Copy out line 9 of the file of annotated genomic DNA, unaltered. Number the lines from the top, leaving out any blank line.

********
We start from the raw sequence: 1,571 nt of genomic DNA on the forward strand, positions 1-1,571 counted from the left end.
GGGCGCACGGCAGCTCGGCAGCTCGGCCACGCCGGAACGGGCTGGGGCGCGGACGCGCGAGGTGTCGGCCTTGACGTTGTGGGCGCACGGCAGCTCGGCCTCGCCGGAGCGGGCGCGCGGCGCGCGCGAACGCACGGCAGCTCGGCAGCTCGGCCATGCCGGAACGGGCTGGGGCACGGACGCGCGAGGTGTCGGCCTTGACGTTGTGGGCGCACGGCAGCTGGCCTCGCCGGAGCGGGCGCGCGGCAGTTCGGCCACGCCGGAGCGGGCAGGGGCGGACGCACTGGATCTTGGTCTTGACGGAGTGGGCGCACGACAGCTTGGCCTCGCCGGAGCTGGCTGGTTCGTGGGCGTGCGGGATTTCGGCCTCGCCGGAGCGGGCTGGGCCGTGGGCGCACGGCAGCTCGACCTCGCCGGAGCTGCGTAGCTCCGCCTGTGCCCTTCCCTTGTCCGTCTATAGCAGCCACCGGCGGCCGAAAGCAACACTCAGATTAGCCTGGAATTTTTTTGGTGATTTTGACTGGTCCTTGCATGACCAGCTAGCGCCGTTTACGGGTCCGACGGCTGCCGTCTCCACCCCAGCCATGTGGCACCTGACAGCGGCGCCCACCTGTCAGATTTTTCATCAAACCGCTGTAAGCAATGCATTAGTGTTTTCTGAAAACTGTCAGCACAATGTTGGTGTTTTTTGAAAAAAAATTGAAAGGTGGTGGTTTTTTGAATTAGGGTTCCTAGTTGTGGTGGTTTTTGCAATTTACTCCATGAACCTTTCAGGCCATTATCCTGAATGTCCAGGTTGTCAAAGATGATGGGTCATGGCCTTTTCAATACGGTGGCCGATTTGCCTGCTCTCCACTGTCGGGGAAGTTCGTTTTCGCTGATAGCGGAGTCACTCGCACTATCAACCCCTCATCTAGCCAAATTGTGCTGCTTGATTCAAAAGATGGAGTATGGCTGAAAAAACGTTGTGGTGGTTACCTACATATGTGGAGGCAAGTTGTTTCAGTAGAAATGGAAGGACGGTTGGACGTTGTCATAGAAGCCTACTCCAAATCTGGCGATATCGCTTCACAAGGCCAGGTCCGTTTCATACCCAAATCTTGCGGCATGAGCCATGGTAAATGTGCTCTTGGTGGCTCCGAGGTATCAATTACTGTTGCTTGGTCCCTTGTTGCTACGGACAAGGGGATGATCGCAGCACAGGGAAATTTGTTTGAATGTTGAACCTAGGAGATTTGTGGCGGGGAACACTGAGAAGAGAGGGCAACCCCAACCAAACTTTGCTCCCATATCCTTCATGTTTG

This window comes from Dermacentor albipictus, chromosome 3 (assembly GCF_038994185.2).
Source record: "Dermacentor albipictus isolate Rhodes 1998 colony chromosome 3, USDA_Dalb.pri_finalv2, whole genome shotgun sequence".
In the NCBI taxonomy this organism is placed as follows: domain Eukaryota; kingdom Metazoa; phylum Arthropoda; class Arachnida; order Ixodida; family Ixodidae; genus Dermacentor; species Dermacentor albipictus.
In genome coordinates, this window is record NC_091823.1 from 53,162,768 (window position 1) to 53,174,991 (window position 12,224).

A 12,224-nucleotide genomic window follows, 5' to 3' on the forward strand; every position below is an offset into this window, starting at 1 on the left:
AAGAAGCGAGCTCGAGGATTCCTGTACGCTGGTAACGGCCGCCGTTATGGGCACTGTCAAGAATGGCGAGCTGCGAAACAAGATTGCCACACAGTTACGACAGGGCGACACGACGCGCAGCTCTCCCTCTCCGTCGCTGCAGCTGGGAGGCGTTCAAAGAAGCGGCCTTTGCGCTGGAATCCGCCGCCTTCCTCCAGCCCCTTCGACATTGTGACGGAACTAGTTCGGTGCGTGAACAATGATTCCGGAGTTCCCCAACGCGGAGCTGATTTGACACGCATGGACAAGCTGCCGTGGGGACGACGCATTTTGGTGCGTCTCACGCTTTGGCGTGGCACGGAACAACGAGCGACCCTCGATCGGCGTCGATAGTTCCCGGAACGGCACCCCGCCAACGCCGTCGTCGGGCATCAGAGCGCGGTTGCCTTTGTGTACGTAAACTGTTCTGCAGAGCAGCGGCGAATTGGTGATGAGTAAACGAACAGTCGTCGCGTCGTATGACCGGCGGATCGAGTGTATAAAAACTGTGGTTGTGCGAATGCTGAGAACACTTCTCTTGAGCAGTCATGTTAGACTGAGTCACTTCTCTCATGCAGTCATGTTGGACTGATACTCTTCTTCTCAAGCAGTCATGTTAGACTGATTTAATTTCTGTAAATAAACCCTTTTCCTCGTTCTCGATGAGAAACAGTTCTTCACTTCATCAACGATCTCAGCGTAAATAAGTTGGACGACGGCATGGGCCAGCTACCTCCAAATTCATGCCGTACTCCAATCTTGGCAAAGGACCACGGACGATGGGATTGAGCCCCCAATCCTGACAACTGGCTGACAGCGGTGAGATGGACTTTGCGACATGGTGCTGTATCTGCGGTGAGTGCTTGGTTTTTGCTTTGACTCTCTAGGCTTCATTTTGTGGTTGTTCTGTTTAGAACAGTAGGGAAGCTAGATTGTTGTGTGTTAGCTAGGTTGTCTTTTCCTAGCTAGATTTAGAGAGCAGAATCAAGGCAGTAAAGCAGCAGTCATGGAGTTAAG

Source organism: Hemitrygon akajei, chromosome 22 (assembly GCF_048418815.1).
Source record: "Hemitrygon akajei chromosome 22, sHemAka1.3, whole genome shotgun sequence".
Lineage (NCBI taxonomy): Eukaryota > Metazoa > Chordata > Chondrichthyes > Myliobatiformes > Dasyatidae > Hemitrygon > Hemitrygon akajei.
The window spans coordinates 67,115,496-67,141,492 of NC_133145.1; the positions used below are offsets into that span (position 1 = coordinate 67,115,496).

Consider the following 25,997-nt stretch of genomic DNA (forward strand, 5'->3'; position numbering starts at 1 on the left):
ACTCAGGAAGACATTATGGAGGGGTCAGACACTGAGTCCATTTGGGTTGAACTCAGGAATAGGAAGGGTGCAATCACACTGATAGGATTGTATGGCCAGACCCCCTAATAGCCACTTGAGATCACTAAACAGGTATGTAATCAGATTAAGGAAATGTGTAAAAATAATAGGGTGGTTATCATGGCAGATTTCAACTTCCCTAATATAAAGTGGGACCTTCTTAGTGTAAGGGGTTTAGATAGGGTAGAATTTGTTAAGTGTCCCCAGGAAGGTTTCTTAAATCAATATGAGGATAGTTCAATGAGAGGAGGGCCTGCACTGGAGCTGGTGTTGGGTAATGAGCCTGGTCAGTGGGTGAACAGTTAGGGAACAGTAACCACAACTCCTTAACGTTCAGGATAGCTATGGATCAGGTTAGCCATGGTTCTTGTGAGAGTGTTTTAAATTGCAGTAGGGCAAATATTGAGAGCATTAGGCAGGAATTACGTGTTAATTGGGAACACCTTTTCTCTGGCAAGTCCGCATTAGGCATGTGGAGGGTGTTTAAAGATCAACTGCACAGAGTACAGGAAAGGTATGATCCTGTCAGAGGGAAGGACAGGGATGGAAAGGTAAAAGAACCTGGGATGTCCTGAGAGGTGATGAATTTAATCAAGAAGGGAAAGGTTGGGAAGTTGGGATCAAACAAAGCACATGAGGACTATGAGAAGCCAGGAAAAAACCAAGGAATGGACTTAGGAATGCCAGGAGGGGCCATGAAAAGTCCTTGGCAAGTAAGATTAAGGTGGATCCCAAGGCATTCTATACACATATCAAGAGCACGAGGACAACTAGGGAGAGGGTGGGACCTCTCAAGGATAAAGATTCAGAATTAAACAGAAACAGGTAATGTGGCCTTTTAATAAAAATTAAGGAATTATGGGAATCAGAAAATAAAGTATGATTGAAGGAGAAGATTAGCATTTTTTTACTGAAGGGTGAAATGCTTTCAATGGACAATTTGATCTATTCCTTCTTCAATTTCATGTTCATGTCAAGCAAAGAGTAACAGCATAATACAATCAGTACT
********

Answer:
Source organism: Hemitrygon akajei, chromosome 22 (assembly GCF_048418815.1).